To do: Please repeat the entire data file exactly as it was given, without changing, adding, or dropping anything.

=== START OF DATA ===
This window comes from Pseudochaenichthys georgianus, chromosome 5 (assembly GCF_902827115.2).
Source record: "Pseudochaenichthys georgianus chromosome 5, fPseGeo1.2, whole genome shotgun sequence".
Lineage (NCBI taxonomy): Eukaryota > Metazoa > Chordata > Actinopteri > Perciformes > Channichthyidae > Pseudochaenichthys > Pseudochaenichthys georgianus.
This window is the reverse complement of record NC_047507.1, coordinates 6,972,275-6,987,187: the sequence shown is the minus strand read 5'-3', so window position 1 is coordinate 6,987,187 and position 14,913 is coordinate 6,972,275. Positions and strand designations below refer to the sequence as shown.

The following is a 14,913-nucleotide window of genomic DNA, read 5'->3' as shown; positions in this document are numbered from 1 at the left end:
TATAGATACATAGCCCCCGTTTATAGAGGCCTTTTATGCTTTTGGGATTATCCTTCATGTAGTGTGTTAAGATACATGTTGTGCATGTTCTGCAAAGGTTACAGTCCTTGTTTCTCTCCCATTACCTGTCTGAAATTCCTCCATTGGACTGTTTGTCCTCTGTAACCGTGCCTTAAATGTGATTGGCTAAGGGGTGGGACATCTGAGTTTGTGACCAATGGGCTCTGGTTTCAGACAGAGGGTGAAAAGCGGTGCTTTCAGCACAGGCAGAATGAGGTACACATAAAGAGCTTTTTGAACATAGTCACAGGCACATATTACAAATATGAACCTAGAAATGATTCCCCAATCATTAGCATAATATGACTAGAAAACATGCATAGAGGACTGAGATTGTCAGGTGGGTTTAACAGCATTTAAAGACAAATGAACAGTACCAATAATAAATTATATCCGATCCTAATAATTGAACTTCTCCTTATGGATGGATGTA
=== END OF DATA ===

This window comes from Pseudochaenichthys georgianus, chromosome 5 (assembly GCF_902827115.2).
Source record: "Pseudochaenichthys georgianus chromosome 5, fPseGeo1.2, whole genome shotgun sequence".
Lineage (NCBI taxonomy): Eukaryota > Metazoa > Chordata > Actinopteri > Perciformes > Channichthyidae > Pseudochaenichthys > Pseudochaenichthys georgianus.
This window is the reverse complement of record NC_047507.1, coordinates 6,972,275-6,987,187: the sequence shown is the minus strand read 5'-3', so window position 1 is coordinate 6,987,187 and position 14,913 is coordinate 6,972,275. Positions and strand designations below refer to the sequence as shown.

The following is a 14,913-nucleotide window of genomic DNA, read 5'->3' as shown; positions in this document are numbered from 1 at the left end:
TATAGATACATAGCCCCCGTTTATAGAGGCCTTTTATGCTTTTGGGATTATCCTTCATGTAGTGTGTTAAGATACATGTTGTGCATGTTCTGCAAAGGTTACAGTCCTTGTTTCTCTCCCATTACCTGTCTGAAATTCCTCCATTGGACTGTTTGTCCTCTGTAACCGTGCCTTAAATGTGATTGGCTAAGGGGTGGGACATCTGAGTTTGTGACCAATGGGCTCTGGTTTCAGACAGAGGGTGAAAAGCGGTGCTTTCAGCACAGGCAGAATGAGGTACACATAAAGAGCTTTTTGAACATAGTCACAGGCACATATTACAAATATGAACCTAGAAATGATTCCCCAATCATTAGCATAATATGACTAGAAAACATGCATAGAGGACTGAGATTGTCAGGTGGGTTTAACAGCATTTAAAGACAAATGAACAGTACCAATAATAAATTATATCCGATCCTAATAATTGAACTTCTCCTTATGGATGGATGTA